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ID:1827589
User:209.68.90.7
Article:Battle of the Wilderness
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In March 1864, Grant was summoned from the [[Western Theater of the American Civil War|Western Theater]], promoted to lieutenant general, and given command of all Union armies. He chose to make his headquarters with the Army of the Potomac, although Meade retained formal command of that army. Maj. Gen. [[William Tecumseh Sherman]] succeeded Grant in command of most of the western armies. Grant, [[President of the United States|President]] [[Abraham Lincoln]], and [[United States Secretary of War|Secretary of War]] [[Edwin Stanton]] devised a coordinated strategy that would strike at the heart of the Confederacy from multiple directions, including attacks against Lee near [[Richmond, Virginia]], and in the [[Shenandoah Valley]], [[West Virginia]], [[Georgia (U.S. state)|Georgia]], and [[Mobile, Alabama]]. This was the first time the Union armies would have a coordinated offensive strategy across a number of theaters.<ref>Salmon, p. 251; Grimsley, p. 3.</ref>
 
In March 1864, Grant was summoned from the [[Western Theater of the American Civil War|Western Theater]], promoted to lieutenant general, and given command of all Union armies. He chose to make his headquarters with the Army of the Potomac, although Meade retained formal command of that army. Maj. Gen. [[William Tecumseh Sherman]] succeeded Grant in command of most of the western armies. Grant, [[President of the United States|President]] [[Abraham Lincoln]], and [[United States Secretary of War|Secretary of War]] [[Edwin Stanton]] devised a coordinated strategy that would strike at the heart of the Confederacy from multiple directions, including attacks against Lee near [[Richmond, Virginia]], and in the [[Shenandoah Valley]], [[West Virginia]], [[Georgia (U.S. state)|Georgia]], and [[Mobile, Alabama]]. This was the first time the Union armies would have a coordinated offensive strategy across a number of theaters.<ref>Salmon, p. 251; Grimsley, p. 3.</ref>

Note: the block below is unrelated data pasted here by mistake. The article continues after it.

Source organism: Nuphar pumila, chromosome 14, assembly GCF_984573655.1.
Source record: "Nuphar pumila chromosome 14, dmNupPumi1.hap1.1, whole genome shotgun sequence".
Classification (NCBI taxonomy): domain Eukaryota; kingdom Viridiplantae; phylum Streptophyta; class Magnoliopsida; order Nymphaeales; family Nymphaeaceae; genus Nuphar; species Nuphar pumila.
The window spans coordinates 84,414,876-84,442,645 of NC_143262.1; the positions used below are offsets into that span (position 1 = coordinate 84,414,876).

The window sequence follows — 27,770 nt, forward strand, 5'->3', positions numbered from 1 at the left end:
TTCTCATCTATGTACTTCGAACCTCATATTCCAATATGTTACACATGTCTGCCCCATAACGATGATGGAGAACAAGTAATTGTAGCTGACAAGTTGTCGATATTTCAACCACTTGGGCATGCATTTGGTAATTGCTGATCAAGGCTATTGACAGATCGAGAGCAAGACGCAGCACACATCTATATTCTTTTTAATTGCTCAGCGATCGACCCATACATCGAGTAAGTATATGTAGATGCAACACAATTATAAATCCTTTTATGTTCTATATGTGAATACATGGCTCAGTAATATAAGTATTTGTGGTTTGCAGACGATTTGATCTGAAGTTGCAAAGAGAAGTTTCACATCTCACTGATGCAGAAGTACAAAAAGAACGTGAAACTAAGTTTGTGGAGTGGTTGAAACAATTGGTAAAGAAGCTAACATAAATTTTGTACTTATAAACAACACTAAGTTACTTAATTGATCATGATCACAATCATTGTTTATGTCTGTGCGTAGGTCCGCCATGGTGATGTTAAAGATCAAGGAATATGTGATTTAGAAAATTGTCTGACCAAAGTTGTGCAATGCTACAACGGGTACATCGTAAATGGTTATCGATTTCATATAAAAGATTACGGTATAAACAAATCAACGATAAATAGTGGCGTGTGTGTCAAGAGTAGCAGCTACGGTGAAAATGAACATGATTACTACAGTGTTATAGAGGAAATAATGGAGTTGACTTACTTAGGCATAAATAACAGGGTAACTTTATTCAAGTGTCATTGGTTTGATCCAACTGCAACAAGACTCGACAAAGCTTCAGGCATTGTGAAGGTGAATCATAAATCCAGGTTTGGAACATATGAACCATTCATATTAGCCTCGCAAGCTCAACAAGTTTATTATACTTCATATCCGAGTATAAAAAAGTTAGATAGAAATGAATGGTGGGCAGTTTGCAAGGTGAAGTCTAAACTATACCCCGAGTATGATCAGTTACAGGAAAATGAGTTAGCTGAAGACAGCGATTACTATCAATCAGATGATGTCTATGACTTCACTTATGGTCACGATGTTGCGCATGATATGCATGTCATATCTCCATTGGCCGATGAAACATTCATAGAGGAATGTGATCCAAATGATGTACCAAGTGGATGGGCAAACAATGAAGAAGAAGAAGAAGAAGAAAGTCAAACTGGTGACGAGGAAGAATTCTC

Grant's campaign objective was not the Confederate capital of Richmond, but the destruction of Lee's army. Lincoln had long advocated this strategy for his generals, recognizing that the city would certainly fall after the loss of its principal defensive army. Grant ordered Meade, "Wherever Lee goes, there you will go also."<ref>Hattaway & Jones, p. 525; Trudeau, pp. 29&ndash;30.</ref> Although he hoped for a quick, decisive battle, Grant was prepared to fight a [[attrition warfare|war of attrition]]. Both Union and Confederate casualties could be high, but the Union had greater resources to replace lost soldiers and equipment.<ref>Rhea, pp. 46&ndash;47; Eicher, pp. 661&ndash;62.</ref>
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Grant's campaign objective was not the Confederate capital of Richmond, but the destruction of Lee's army. Lincoln had long advocated this strategy for his generals, recognizing that the city would certainly fall after the loss of its principal defensive army. Grant ordered Meade, "Wherever Lee goes, there you will go also."<ref>Hattaway & Jones, p. 525; Trudeau, pp. 29&ndash;30.</ref> Although he hoped for a quick, decisive battle, Grant was prepared to fight a [[attrition warfare|war of attrition]]. Both Union and Confederate casualties could be high, but the Union had greater resources to replace lost soldiers and equipment.<ref>Rhea, pp. 46&ndash;47; Eicher, pp. 661&ndash;62.</ref> I hate Santa
   
 
==Opposing forces==
 
==Opposing forces==
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